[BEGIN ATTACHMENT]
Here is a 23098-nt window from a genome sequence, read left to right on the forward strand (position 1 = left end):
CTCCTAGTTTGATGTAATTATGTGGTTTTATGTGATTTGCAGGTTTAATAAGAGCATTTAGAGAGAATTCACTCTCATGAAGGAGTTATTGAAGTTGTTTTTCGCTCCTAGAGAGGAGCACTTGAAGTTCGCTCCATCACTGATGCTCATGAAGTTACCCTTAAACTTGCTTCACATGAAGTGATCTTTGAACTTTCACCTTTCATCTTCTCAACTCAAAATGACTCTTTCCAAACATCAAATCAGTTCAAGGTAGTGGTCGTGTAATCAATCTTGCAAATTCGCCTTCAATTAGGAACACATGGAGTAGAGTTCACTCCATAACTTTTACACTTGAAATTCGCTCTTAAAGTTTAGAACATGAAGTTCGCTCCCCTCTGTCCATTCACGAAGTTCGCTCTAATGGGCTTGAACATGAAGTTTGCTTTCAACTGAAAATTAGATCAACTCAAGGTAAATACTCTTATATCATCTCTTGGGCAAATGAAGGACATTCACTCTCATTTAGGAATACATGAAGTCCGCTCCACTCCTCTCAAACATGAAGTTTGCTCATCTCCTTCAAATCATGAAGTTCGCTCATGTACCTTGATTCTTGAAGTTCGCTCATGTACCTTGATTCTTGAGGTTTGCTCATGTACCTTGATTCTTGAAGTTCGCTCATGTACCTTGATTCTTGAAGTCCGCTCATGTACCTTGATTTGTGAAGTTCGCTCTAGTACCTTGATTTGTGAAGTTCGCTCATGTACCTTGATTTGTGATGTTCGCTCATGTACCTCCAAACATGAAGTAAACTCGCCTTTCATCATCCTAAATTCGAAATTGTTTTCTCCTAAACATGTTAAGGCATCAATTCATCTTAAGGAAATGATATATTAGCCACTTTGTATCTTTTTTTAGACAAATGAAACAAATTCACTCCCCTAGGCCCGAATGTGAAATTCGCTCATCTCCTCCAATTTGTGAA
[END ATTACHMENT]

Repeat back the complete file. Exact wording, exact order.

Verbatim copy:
Here is a 23098-nt window from a genome sequence, read left to right on the forward strand (position 1 = left end):
CTCCTAGTTTGATGTAATTATGTGGTTTTATGTGATTTGCAGGTTTAATAAGAGCATTTAGAGAGAATTCACTCTCATGAAGGAGTTATTGAAGTTGTTTTTCGCTCCTAGAGAGGAGCACTTGAAGTTCGCTCCATCACTGATGCTCATGAAGTTACCCTTAAACTTGCTTCACATGAAGTGATCTTTGAACTTTCACCTTTCATCTTCTCAACTCAAAATGACTCTTTCCAAACATCAAATCAGTTCAAGGTAGTGGTCGTGTAATCAATCTTGCAAATTCGCCTTCAATTAGGAACACATGGAGTAGAGTTCACTCCATAACTTTTACACTTGAAATTCGCTCTTAAAGTTTAGAACATGAAGTTCGCTCCCCTCTGTCCATTCACGAAGTTCGCTCTAATGGGCTTGAACATGAAGTTTGCTTTCAACTGAAAATTAGATCAACTCAAGGTAAATACTCTTATATCATCTCTTGGGCAAATGAAGGACATTCACTCTCATTTAGGAATACATGAAGTCCGCTCCACTCCTCTCAAACATGAAGTTTGCTCATCTCCTTCAAATCATGAAGTTCGCTCATGTACCTTGATTCTTGAAGTTCGCTCATGTACCTTGATTCTTGAGGTTTGCTCATGTACCTTGATTCTTGAAGTTCGCTCATGTACCTTGATTCTTGAAGTCCGCTCATGTACCTTGATTTGTGAAGTTCGCTCTAGTACCTTGATTTGTGAAGTTCGCTCATGTACCTTGATTTGTGATGTTCGCTCATGTACCTCCAAACATGAAGTAAACTCGCCTTTCATCATCCTAAATTCGAAATTGTTTTCTCCTAAACATGTTAAGGCATCAATTCATCTTAAGGAAATGATATATTAGCCACTTTGTATCTTTTTTTAGACAAATGAAACAAATTCACTCCCCTAGGCCCGAATGTGAAATTCGCTCATCTCCTCCAATTTGTGAA